23. 23. • Droplets that are bigger in size will not remain air-borne for long but will fall to the ground. Here, however, they dry and mix with dust. When they contain pathogens that are able to • survive drying, these may become air-borne again by wind or something stirring up the dust, and they can then be inhaled. • Air-borne diseases, obviously, will spread more easily when there is overcrowding, as in overcrowded class rooms, public transport, canteens, dance halls, and cinemas. • Good ventilation can do much to counteract the effects of overcrowding. • Air-borne diseases are mostly acquired through the respiratory tract.
  24. 24. 1. Common Cold • Definition • An acute catarrhal infection of the upper respiratory tract. • Infectious agent • Rhino viruses (100 serotypes) are the major causes in adults. Parainfluenza viruses, respiratory syncytial viruses (RSV), Influenza, and Adeno viruses cause common cold-like illnesses in infants and children. • Occurrence- Worldwide both in endemic and epidemic forms. Many people have one to six colds per year. Greater incidence in the highlands. Incidence is high in children under 5 years and gradually declines with increasing age.
  25. 25. • Reservoir- Humans • Mode of transmission- by direct contact or inhalation of airborne droplets. Indirectly by hands and articles freshly soiled by discharges of nose and throat of an infected person. • Incubation period- between 12 hours and 5 days, usually 48 hours, varying with the agent. • Treatment • No effective treatment but supportive measures like: ✓Bed rest ✓Steam inhalation ✓High fluid intake ✓Anti pain ✓Balanced diet intake
  26. 26. • Prevention and Control • 1. Educate the public about the importance of: ✓Handwashing ✓Covering the mouth when coughing and sneezing ✓Sanitary disposal of nasal and oral discharges • Avoid crowding in living and sleeping quarters especially in institutions • Provide adequate ventilation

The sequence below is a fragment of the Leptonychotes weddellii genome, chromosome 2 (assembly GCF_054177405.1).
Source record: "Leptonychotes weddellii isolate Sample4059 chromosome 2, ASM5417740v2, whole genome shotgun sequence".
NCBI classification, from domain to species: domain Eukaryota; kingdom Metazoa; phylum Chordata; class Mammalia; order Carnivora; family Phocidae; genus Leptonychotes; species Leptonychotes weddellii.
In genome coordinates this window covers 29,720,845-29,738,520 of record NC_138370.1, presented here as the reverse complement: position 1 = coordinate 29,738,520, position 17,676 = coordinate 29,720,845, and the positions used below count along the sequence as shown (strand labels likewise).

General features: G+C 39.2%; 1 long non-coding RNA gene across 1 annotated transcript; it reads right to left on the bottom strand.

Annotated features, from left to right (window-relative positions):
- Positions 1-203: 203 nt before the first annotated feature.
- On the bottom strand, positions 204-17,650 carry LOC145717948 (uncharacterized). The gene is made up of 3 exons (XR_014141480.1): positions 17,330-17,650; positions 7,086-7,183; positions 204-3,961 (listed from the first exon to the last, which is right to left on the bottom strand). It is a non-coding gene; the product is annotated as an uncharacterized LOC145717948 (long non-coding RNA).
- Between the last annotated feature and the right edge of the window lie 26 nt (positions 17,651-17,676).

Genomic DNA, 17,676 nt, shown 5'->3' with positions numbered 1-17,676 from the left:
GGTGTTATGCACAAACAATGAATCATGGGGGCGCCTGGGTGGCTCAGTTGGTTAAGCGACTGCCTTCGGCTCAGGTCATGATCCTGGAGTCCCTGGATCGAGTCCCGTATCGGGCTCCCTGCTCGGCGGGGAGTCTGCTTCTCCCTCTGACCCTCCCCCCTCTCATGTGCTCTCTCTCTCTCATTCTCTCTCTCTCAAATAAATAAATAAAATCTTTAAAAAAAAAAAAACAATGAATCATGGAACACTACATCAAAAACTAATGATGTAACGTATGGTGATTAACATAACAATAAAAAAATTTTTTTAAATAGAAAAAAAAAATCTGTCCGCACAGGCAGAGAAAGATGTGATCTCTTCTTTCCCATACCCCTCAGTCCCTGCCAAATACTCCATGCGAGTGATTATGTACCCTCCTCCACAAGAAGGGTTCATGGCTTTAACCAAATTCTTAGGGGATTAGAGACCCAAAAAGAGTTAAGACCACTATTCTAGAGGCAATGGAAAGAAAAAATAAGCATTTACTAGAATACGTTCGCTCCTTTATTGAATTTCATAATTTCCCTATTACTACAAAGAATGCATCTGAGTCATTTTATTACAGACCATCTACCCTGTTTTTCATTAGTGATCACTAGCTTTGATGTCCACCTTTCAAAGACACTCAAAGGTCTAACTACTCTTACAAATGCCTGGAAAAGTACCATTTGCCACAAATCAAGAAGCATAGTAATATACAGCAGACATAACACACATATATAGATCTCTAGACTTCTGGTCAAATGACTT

27. 27. 2. Measles (Rubella) • Definition • An acute highly communicable viral disease • Infectious agent • Measles virus • Occurrence- Prior to widespread immunization, measles was common in childhood so that more than 90% of people had been infected by age 20; few went through life without any attack. • Reservoir- Humans
  28. 28. • Mode of transmission- Airborne by droplet spread, direct contact with nasal or throat secretions of infected persons and less commonly by articles freshly solid with nose and throat secretion. Greater than 94% herd immunity may be needed to interrupt community transmission. • Incubation period- 7-18 days from exposure to onset of fever. • Treatment 1. No specific treatment 2. Treatment of complications 3. Vitamin A provision
  29. 29. • Prevention and control ✓Educate the public about measles immunization. ✓Immunization of all children (less than 5 years of age) who had contact with infected children. ✓Provision of measles vaccine at nine months of age. ✓Initiate measles vaccination at 6 months of age during ✓epidemic and repeat at 9 months of age.
  30. 30. 3. Influenza • Definition ✓An acute viral disease of the respiratory tract • Infectious agent ✓Three types of influenza virus (A,B and C) • Occurrence- In pandemics, epidemics and localized outbreaks. • Reservoir- Humans are the primary reservoirs for human infection.
  31. 31. • Mode of transmission- Airborne spread predominates among crowded populations in closed places such as school buses. • Incubation period- short, usually 1-3 days. • Treatment • 1. Same as common cold, namely: ✓Anti-pain and antipyretic ✓High fluid intake ✓Bed rest ✓Balanced diet intake
  32. 32. • Prevention and control 1. Educate the public in basic personal hygiene, especially the danger of unprotected coughs and sneezes and hand to mucus membrane transmission. 2. Immunization with available killed virus vaccines may provide 70-80% protection. 3. Amantadize hydrochloride is effective in the chemprophylaxis of type A virus but not others.
  33. 33. 4. Tuberculosis • Definition • A chronic and infectious mycobacterial disease important as a major cause of illness and death in many parts of the world. • Infectious agent. • Mycobacterium tuberculosis- human tubercle bacilli (commonest cause) • Mycobacterium bovis- cattle and man infection • Mycobacterium avium- infection in birds and man. • Occurrence- Worldwide, however underdeveloped areas are more affected. Affects all ages and both sexes. Age groups between 15-45 years are mainly affected. According to the WHO report, 9 million cases and 3 million deaths have occurred.